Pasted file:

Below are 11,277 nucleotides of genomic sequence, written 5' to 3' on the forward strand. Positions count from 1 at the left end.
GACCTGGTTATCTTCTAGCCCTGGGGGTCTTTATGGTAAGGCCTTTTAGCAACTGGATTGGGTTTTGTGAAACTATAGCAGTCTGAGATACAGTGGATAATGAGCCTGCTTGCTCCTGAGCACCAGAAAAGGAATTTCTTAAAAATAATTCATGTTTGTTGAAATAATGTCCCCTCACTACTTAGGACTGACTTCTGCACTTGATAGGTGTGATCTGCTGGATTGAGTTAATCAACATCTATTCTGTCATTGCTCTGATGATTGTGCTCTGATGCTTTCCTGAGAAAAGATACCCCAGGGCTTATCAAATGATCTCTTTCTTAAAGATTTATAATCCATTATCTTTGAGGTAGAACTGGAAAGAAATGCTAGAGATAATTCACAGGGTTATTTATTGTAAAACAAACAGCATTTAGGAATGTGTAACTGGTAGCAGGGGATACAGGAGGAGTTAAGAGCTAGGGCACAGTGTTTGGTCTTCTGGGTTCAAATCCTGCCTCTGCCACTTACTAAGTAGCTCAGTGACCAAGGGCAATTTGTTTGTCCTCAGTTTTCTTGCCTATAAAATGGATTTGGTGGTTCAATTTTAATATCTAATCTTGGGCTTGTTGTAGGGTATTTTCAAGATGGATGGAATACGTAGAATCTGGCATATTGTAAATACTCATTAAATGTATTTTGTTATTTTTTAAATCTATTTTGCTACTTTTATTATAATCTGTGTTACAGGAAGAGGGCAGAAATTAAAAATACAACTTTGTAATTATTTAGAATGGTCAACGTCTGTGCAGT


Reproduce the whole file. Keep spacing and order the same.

Below are 11,277 nucleotides of genomic sequence, written 5' to 3' on the forward strand. Positions count from 1 at the left end.
GACCTGGTTATCTTCTAGCCCTGGGGGTCTTTATGGTAAGGCCTTTTAGCAACTGGATTGGGTTTTGTGAAACTATAGCAGTCTGAGATACAGTGGATAATGAGCCTGCTTGCTCCTGAGCACCAGAAAAGGAATTTCTTAAAAATAATTCATGTTTGTTGAAATAATGTCCCCTCACTACTTAGGACTGACTTCTGCACTTGATAGGTGTGATCTGCTGGATTGAGTTAATCAACATCTATTCTGTCATTGCTCTGATGATTGTGCTCTGATGCTTTCCTGAGAAAAGATACCCCAGGGCTTATCAAATGATCTCTTTCTTAAAGATTTATAATCCATTATCTTTGAGGTAGAACTGGAAAGAAATGCTAGAGATAATTCACAGGGTTATTTATTGTAAAACAAACAGCATTTAGGAATGTGTAACTGGTAGCAGGGGATACAGGAGGAGTTAAGAGCTAGGGCACAGTGTTTGGTCTTCTGGGTTCAAATCCTGCCTCTGCCACTTACTAAGTAGCTCAGTGACCAAGGGCAATTTGTTTGTCCTCAGTTTTCTTGCCTATAAAATGGATTTGGTGGTTCAATTTTAATATCTAATCTTGGGCTTGTTGTAGGGTATTTTCAAGATGGATGGAATACGTAGAATCTGGCATATTGTAAATACTCATTAAATGTATTTTGTTATTTTTTAAATCTATTTTGCTACTTTTATTATAATCTGTGTTACAGGAAGAGGGCAGAAATTAAAAATACAACTTTGTAATTATTTAGAATGGTCAACGTCTGTGCAGT